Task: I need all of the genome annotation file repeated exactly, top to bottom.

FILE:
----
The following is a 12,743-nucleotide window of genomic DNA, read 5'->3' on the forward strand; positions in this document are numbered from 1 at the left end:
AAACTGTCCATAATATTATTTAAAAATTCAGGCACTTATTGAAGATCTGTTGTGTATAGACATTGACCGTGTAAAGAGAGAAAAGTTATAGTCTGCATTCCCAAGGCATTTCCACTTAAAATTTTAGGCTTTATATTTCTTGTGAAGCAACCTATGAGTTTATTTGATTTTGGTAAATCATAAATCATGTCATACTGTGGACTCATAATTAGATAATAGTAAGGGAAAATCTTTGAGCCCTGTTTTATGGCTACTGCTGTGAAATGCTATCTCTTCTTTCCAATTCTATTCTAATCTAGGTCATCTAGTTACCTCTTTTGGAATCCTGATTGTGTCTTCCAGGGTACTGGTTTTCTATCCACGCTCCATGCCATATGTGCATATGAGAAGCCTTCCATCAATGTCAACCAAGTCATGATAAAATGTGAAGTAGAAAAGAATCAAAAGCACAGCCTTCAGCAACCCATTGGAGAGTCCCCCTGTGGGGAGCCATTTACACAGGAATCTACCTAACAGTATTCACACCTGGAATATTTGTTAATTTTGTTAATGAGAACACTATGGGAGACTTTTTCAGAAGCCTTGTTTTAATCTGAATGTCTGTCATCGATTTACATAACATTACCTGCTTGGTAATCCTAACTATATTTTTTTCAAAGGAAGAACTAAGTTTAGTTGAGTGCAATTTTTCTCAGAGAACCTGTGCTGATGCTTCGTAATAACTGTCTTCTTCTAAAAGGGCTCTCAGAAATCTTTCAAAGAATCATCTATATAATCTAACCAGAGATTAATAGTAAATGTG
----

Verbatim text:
The following is a 12,743-nucleotide window of genomic DNA, read 5'->3' on the forward strand; positions in this document are numbered from 1 at the left end:
AAACTGTCCATAATATTATTTAAAAATTCAGGCACTTATTGAAGATCTGTTGTGTATAGACATTGACCGTGTAAAGAGAGAAAAGTTATAGTCTGCATTCCCAAGGCATTTCCACTTAAAATTTTAGGCTTTATATTTCTTGTGAAGCAACCTATGAGTTTATTTGATTTTGGTAAATCATAAATCATGTCATACTGTGGACTCATAATTAGATAATAGTAAGGGAAAATCTTTGAGCCCTGTTTTATGGCTACTGCTGTGAAATGCTATCTCTTCTTTCCAATTCTATTCTAATCTAGGTCATCTAGTTACCTCTTTTGGAATCCTGATTGTGTCTTCCAGGGTACTGGTTTTCTATCCACGCTCCATGCCATATGTGCATATGAGAAGCCTTCCATCAATGTCAACCAAGTCATGATAAAATGTGAAGTAGAAAAGAATCAAAAGCACAGCCTTCAGCAACCCATTGGAGAGTCCCCCTGTGGGGAGCCATTTACACAGGAATCTACCTAACAGTATTCACACCTGGAATATTTGTTAATTTTGTTAATGAGAACACTATGGGAGACTTTTTCAGAAGCCTTGTTTTAATCTGAATGTCTGTCATCGATTTACATAACATTACCTGCTTGGTAATCCTAACTATATTTTTTTCAAAGGAAGAACTAAGTTTAGTTGAGTGCAATTTTTCTCAGAGAACCTGTGCTGATGCTTCGTAATAACTGTCTTCTTCTAAAAGGGCTCTCAGAAATCTTTCAAAGAATCATCTATATAATCTAACCAGAGATTAATAGTAAATGTG